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Picturing 2005

David Sherman must surely be Lord Turner’s man of the year. As the Pensions Commission chairman recommended that the retirement age for the state pension should be raised to 67, 68, 69, keep on counting, Close Brothers Investment marketing manager Mr Sherman, at the age of 71 and with 50 years of financial services’ experience behind him, said he was looking forward to the introduction of real estate investment trusts. He told Money Marketing that his career ambition is “to keep going”.

When Fidelity said in September last year that it was it going to split Anthony Bolton’s 5bn special sits fund in 2006, why didn’t it announce who would run the new half of the fund? The rumour mill has been running at full tilt ever since. The other question was posed by Bolton himself, who is retiring in 2007. He asked: “What is one year of Anthony Bolton worth? People will have to make up their minds.” Well, in 2005, one year of Bolton was worth around 26 per cent growth in special sits although at the end of the year Fidelity’s superstar was warning that perhaps this bull market is running out of steam.

Here’s one of the mysteries of last year – why couldn’t Baron Turner of Ecchinswell get his own copy of the eagerly awaited Second Report of the Pension Commission? Lord 0.3 per cent was, after all, the chairman of the commission. Our snapper captured Adair Turner on the day the report was published but closer inspection revealed that he was perusing what appears to be “Sarah’s copy”.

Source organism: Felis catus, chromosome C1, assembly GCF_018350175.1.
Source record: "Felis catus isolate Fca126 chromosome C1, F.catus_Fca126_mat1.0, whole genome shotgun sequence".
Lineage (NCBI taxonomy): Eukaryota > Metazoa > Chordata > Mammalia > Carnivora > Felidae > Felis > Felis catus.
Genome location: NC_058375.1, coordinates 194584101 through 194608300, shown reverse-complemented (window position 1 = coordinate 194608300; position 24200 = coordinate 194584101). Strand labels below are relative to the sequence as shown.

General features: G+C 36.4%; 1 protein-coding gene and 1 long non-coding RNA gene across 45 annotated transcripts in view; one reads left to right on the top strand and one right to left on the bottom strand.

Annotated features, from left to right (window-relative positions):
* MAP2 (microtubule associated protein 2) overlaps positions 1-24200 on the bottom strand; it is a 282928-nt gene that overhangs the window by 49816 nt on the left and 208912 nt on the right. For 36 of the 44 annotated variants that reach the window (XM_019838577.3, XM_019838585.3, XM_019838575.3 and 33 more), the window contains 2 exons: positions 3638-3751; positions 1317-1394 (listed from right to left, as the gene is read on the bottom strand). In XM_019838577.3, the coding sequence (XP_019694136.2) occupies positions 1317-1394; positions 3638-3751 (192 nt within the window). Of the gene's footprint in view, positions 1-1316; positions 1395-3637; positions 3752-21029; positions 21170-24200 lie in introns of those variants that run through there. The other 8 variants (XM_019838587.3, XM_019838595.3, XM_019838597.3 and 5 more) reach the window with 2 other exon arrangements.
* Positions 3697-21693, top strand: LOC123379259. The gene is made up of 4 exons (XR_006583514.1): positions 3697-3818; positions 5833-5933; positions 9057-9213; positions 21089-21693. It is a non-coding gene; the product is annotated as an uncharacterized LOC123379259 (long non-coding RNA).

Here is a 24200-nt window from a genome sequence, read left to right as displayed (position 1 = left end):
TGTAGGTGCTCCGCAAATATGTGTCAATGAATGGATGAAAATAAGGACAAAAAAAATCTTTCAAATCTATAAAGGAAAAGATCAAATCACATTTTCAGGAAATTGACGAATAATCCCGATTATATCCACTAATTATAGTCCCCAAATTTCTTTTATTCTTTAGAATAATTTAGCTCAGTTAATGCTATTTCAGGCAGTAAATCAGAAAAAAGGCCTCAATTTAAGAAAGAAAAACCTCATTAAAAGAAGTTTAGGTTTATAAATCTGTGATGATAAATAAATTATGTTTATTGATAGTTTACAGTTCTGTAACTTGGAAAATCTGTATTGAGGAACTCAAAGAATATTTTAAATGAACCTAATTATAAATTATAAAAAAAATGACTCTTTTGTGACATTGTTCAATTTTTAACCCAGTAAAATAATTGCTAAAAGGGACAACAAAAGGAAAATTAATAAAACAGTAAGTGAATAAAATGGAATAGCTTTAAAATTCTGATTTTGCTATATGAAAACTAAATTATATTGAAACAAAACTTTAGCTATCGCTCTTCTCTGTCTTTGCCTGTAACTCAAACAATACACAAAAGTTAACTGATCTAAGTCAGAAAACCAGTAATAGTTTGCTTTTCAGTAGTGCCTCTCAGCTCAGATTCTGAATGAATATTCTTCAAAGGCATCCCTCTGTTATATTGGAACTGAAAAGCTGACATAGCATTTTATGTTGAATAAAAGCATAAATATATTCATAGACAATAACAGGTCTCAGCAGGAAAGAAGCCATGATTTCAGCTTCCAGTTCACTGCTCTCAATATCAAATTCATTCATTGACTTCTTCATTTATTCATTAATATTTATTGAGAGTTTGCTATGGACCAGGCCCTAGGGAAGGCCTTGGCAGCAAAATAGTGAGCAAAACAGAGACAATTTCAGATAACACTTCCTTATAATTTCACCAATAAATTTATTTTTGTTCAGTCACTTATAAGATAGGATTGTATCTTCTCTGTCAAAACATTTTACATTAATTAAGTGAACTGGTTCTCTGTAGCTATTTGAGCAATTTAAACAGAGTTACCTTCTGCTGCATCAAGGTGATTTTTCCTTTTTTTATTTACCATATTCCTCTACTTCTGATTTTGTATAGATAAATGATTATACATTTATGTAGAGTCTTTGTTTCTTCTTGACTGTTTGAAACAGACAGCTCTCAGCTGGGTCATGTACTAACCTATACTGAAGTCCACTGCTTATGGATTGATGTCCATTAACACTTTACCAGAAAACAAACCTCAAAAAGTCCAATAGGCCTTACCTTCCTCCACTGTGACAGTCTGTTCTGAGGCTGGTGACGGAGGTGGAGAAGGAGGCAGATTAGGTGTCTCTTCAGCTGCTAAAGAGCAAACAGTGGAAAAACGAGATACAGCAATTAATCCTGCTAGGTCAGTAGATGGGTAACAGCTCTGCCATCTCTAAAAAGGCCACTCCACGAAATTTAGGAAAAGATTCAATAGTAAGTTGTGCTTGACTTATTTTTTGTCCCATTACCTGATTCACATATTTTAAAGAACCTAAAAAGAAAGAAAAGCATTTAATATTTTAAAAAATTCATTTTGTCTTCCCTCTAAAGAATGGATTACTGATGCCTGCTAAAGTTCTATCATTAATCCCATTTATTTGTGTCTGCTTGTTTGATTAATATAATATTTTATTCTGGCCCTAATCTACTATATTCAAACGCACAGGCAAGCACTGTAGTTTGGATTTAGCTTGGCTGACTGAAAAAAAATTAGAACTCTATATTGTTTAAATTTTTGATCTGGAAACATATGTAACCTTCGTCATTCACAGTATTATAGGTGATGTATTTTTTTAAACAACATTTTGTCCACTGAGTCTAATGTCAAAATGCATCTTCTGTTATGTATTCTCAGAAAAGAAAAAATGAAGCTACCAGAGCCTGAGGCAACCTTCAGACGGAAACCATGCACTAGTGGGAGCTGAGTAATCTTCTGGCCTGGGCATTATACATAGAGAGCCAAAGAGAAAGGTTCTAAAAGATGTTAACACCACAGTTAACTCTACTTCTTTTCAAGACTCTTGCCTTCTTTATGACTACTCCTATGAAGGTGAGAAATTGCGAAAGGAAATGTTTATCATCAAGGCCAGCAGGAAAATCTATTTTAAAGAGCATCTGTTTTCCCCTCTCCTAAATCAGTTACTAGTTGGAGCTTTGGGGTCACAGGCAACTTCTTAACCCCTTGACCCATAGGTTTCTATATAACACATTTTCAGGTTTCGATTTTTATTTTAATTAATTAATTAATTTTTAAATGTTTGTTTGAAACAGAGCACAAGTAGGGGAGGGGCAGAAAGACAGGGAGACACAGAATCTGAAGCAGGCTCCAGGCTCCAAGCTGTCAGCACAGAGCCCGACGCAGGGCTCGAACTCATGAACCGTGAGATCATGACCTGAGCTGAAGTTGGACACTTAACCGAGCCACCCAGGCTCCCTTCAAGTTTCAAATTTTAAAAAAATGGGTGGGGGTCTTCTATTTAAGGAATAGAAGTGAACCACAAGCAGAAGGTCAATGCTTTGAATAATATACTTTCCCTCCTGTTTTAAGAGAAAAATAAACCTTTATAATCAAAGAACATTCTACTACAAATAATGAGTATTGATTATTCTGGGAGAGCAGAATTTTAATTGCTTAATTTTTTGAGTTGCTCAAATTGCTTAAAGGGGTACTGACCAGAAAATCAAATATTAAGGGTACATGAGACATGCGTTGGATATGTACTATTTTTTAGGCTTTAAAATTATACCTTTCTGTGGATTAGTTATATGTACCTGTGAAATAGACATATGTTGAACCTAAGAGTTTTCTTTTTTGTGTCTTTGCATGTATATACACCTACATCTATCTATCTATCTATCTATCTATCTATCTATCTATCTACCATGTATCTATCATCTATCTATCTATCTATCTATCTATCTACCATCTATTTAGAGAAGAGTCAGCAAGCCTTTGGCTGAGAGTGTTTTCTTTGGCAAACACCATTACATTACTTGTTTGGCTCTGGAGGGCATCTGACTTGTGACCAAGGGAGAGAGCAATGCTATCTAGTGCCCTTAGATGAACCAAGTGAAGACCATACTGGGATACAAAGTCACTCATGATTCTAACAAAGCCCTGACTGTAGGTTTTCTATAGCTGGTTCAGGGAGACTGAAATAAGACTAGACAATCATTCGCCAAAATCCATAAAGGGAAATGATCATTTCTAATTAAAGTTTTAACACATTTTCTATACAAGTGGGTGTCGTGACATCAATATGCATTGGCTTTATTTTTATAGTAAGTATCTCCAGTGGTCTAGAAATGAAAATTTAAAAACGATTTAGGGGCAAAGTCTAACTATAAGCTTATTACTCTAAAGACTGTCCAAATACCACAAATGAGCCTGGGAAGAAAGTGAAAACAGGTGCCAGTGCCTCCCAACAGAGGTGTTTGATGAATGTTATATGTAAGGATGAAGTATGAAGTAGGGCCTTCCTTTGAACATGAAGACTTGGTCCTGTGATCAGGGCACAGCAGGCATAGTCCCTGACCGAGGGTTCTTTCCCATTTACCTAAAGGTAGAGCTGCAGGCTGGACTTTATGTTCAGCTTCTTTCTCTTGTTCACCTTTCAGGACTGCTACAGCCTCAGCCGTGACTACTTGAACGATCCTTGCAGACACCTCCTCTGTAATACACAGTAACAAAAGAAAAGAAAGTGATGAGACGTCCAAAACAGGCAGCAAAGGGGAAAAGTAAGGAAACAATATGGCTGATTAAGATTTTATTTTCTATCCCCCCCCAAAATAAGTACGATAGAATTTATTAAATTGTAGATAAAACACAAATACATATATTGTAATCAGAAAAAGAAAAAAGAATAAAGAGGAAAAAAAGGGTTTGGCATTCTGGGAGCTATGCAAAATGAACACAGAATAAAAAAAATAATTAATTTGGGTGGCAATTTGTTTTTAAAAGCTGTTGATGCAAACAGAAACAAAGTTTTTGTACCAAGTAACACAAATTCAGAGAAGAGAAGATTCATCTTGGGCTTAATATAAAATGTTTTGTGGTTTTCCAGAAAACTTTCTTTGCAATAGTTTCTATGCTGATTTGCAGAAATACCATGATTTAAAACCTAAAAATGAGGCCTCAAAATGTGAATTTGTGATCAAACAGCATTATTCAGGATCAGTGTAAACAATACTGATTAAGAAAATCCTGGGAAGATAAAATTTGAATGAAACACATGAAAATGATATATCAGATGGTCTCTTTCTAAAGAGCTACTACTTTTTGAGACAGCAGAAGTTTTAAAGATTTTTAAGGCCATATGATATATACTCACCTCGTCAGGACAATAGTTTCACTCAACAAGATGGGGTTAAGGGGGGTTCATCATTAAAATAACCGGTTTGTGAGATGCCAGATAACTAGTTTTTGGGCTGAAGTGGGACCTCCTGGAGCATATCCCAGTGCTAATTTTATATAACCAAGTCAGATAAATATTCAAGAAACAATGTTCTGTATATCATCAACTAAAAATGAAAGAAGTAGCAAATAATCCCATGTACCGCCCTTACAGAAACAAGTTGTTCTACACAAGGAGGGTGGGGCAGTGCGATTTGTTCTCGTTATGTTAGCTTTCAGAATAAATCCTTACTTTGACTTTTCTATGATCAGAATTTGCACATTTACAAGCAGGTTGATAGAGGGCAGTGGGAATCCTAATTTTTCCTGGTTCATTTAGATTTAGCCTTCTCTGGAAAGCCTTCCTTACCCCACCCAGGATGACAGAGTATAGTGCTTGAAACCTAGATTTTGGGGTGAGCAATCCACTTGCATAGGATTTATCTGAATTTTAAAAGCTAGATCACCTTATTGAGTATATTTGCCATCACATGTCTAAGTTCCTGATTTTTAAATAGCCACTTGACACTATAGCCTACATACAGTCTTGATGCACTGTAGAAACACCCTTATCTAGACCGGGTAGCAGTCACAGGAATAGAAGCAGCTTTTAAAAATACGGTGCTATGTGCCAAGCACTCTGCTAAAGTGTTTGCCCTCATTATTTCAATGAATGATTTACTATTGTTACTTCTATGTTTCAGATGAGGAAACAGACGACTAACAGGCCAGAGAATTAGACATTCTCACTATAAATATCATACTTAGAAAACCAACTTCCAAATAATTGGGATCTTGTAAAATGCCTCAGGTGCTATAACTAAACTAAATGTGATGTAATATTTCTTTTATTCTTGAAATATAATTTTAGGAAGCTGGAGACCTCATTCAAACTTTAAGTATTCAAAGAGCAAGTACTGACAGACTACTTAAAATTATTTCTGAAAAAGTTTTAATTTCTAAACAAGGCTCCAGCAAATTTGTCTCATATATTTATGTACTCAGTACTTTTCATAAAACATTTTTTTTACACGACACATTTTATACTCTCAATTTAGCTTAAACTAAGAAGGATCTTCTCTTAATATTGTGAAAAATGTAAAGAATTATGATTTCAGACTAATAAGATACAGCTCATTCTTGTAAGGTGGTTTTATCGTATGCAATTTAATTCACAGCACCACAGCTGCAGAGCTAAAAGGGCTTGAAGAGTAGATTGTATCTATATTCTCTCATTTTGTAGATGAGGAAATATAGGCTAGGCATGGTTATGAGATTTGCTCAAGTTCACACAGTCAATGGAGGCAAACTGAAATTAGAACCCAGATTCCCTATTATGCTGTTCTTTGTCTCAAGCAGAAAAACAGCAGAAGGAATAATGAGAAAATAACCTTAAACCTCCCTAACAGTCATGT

When Gordon Brown knocked property Sipps flat in December, he also stamped out exotica such as antiques, valuable stamps and the like which had been touted extensively as alternative investments. The mystery is perhaps that a Labour Chancellor even considered the idea of property Sipps. Perhaps a bigger mystery is why everyone seemed to believe that he would go ahead with the plan. He has backtracked on schemes before, most notably in bringing in a nil-rate band of corporation tax in 2002, which many IFAs have cause to regret, as it offered an incentive for self-employed sole traders to incorporate and benefit from the new rules by paying themselves in dividends. The plan lasted just about a year before Brown realised the widespread warnings about the plan were right.The mantle passed at Scottish Widows as the company brought in 21-year-old Hayley Hunt (near right) to take over the cloak from Amanda Lamb (far right) in the long-running campaign shot so distinctively by David Bailey

Neil Townley’s plight perhaps summed up the real problem of the year, and most other years for that matter, for IFAs – appalling blunders and poor service from product providers. In just one morning’s post, Pencap director Mr Rownley included an L&G policy document which omitted the trust under which the policy is to be issued, a ScotEq letter about a pension scheme which was renamed six months ago which used the old name, a Clerical Medical apology for failing to collect a client’s premiums for two months, an NPI quotation showing pension entitlement but adding a note that no commission will be paid to the IFA if the client takes the benefits from NPI, although the letter was sent to the IFA, and a Standard Life query asking whether an increment was gross or net of tax relief despite the IFA’s covering letter stating “before tax relief”. Thank God the post office stopped second deliveries

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